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Published in Stream:
Day 743: March 1, 2016
Press by
The Interpreter
Russian-to-English translation journal, with original analysis and commentary on Russia's foreign & domestic policy.
Ukraine's Ousted President Says He Wants To Return. Here's Why We Should Care
6 years
The Daily Vertical: The Gun To Ukraine’s Head
Heavy Fighting Reported In Donetsk Area This Afternoon

Two years ago last month, then-President Viktor Yanukovych fled his office and official residence to Rostov-on-Don, a restive town in southern Russia. Surveillance cameras showed Yanukovych and his allies grabbing valuables and suitcases full of potentially incriminating documents in the early morning hours of February 22, 2014, as the fires of Maidan Square burned low after his Berkut riot police failed to destroy the protest camps after nearly four full days of battle.

Months later, when elections were held, Yanukovych's party was soundly trounced. There simply was very little appetite left in even eastern Ukraine for the party of Yanukovych.

Ukraine's ousted president has been relatively quiet since he left, but today he has reiterated that he still considers himself the legitimate president of Ukraine, and plans on returning to his home country. RFE/RL reports:

Speaking in an interview with the Glavkom newspaper, lawyer Vitaly Sergyuk said Yanukovych intends “to return to Ukraine” from his exile in Russia and that “legal steps will be taken for this.”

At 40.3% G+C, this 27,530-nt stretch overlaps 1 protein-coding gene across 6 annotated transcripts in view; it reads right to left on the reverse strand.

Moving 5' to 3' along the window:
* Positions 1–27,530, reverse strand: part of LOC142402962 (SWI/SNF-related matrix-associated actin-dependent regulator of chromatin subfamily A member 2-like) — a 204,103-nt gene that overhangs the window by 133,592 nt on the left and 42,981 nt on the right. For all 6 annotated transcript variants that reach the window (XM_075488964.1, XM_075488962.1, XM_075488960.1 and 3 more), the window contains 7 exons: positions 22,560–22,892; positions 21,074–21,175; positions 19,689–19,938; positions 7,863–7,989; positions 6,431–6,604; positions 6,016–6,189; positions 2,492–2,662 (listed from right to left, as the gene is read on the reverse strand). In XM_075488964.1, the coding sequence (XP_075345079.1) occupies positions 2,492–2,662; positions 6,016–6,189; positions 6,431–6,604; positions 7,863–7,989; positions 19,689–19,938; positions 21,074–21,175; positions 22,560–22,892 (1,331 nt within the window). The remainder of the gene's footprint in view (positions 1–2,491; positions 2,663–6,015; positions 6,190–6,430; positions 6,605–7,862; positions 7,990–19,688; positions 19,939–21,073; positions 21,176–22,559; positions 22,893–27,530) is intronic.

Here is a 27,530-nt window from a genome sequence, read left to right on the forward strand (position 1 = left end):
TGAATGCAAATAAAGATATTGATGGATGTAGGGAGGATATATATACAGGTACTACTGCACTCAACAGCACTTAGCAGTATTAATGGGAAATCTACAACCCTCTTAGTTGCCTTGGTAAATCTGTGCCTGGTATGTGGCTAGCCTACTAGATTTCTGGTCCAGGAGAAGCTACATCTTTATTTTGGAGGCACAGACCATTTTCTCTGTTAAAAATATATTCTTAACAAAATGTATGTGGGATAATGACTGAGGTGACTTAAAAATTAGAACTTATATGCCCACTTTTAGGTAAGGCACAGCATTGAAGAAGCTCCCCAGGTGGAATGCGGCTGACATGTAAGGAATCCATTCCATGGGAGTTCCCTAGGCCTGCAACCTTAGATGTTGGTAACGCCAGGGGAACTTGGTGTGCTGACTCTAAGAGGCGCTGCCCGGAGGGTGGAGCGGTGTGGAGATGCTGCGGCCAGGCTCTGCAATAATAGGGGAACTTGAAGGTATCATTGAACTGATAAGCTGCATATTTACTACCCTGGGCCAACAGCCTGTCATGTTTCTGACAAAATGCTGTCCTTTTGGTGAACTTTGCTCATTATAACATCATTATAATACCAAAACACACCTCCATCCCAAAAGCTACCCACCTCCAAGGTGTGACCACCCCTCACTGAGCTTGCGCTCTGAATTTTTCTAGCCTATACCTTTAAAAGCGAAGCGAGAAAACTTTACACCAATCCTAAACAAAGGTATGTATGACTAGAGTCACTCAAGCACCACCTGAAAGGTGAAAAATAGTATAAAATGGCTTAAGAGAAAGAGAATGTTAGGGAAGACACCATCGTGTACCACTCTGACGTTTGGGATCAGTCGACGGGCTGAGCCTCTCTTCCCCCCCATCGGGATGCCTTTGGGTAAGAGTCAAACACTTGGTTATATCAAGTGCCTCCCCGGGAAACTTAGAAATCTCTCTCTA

Sergyuk maintains that Yanukovych did not relieve himself of his duties as president and opt out of ruling Ukraine.

The lawyer also maintains that the procedure to dismiss Yanukovych from office violated Ukraine’s constitution.

If Yanukovych were to return to Ukraine now, however, he would likely be arrested and prosecuted, so why is this important?

It's important because Russia maintains that the current Ukrainian government was installed by a foreign coup, orchestrated by the United States. Russia has also repeatedly said that the current Ukrainian government is a threat to regional security, and since February 2014 Russia has also maintained that they have the right to protect ethnic Russians living beyond its borders. If Russia is looking for a way to legitimize its intervention in Ukraine, it may need Yanukovych's support to do so.

Does this mean that Russia is planning on installing a new government in Kiev soon? Russia has not yet made any moves to make that happen. But in 2014 Russia did invade, through hybrid warfare, eastern Ukraine. We are currently seeing an upswell in violence in eastern Ukraine, and Russian involvement in the violence there appears to be on the rise. The Kremlin would also rejoice if the current Ukrainian government collapsed, and convincing European governments that are increasingly pro-Russian to abandon their support for Ukraine appears to be one of Russia's missions in the diplomatic sphere.

Russia could also easily choice other Ukrainian expatriates, like former Ukrainian Prime Minister Mykola Azarov, to lead a kind of government in exile, if they wanted to take this route. 

-- James Miller